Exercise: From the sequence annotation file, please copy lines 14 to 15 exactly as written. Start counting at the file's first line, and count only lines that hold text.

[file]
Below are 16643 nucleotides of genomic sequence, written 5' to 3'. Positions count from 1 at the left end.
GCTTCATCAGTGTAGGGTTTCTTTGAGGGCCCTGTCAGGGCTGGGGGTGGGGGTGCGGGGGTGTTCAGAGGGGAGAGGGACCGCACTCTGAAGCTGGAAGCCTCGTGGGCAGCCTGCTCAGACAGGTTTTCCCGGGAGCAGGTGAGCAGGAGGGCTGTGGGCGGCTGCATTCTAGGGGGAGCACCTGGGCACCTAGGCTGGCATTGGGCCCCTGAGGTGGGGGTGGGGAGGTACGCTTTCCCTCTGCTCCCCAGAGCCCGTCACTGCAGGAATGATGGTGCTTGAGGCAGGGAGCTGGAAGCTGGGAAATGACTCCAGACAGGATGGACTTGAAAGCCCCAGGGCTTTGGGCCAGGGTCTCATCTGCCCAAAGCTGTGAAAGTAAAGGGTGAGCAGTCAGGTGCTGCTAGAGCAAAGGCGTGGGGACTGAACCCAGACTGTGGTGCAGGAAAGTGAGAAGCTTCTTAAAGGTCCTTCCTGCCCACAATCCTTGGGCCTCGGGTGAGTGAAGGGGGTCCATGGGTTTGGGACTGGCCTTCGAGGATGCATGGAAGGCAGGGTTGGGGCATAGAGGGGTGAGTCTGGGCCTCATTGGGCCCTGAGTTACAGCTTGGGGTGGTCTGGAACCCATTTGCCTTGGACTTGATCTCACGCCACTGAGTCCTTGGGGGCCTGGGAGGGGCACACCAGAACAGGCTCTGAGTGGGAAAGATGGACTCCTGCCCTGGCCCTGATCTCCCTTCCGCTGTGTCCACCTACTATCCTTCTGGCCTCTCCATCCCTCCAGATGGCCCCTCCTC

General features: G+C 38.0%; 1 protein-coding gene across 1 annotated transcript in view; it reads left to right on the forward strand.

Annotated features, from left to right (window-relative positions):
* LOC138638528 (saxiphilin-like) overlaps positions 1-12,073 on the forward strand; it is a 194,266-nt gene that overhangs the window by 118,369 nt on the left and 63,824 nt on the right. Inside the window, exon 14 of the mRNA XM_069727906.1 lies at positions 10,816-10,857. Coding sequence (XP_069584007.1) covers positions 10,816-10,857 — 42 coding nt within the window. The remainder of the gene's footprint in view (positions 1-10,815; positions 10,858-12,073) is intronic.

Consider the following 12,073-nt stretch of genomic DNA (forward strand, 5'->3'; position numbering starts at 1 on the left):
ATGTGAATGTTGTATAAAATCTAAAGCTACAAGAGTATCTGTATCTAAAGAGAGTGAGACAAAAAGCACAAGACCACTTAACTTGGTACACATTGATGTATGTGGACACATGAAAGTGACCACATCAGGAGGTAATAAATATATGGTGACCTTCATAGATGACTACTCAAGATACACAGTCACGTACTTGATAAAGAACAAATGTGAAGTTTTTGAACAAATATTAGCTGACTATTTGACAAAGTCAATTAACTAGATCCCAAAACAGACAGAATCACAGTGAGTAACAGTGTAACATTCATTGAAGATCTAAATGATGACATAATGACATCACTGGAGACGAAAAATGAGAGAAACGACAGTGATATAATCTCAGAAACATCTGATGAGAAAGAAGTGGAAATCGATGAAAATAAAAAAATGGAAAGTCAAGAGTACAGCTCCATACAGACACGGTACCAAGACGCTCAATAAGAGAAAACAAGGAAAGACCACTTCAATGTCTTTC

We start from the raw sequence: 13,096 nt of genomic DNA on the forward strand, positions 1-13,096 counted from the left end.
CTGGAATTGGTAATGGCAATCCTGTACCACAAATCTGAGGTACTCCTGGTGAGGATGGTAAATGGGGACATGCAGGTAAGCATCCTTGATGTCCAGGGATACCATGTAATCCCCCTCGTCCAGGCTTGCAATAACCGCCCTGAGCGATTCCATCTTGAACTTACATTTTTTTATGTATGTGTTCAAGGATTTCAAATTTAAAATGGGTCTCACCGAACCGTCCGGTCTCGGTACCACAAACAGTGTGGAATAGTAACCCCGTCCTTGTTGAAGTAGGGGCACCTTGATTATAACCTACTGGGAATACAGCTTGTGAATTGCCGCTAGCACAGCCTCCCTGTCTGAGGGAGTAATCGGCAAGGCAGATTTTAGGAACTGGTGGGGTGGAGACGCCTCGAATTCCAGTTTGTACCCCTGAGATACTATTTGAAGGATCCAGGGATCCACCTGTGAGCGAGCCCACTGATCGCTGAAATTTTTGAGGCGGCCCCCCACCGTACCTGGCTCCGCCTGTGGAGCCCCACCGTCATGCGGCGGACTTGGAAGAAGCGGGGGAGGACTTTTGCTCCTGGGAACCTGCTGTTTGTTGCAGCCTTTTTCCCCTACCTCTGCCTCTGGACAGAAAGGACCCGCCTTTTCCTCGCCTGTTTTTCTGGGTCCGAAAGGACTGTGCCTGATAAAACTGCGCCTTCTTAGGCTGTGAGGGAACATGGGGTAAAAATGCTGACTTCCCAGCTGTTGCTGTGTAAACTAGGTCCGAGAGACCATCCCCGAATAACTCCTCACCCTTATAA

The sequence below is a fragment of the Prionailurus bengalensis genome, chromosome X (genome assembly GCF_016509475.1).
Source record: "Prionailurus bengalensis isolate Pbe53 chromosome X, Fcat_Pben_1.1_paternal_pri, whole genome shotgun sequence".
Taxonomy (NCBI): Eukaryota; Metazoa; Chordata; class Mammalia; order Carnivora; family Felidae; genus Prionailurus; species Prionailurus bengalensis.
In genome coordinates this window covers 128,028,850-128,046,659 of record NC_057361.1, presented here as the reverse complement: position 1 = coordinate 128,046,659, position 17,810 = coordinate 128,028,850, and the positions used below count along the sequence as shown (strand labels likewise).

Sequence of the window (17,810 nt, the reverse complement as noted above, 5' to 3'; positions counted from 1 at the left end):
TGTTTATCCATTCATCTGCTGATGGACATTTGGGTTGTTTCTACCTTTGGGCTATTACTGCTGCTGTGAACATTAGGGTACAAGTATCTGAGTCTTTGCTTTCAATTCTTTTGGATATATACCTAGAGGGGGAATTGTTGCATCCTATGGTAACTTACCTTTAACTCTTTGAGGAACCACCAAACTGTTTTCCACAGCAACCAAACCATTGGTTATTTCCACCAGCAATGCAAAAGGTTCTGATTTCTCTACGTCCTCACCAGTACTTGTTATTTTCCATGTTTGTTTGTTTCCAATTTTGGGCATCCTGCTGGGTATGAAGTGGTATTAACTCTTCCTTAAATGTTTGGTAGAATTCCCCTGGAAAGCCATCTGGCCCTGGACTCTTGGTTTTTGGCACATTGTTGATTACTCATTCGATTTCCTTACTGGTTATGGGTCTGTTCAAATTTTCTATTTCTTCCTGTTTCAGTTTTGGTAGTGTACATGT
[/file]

Sequence of the window (17,810 nt, the reverse complement as noted above, 5' to 3'; positions counted from 1 at the left end):
TGTTTATCCATTCATCTGCTGATGGACATTTGGGTTGTTTCTACCTTTGGGCTATTACTGCTGCTGTGAACATTAGGGTACAAGTATCTGAGTCTTTGCTTTCAATTCTTTTGGATATATACCTAGAGGGGGAATTGTTGCATCCTATGGTAACTTACCTTTAACTCTTTGAGGAACCACCAAACTGTTTTCCACAGCAACCAAACCATTGGTTATTTCCACCAGCAATGCAAAAGGTTCTGATTTCTCTACGTCCTCACCAGTACTTGTTATTTTCCATGTTTGTTTGTTTCCAATTTTGGGCATCCTGCTGGGTATGAAGTGGTATTAACTCTTCCTTAAATGTTTGGTAGAATTCCCCTGGAAAGCCATCTGGCCCTGGACTCTTGGTTTTTGGCACATTGTTGATTACTCATTCGATTTCCTTACTGGTTATGGGTCTGTTCAAATTTTCTATTTCTTCCTGTTTCAGTTTTGGTAGTGTACATGT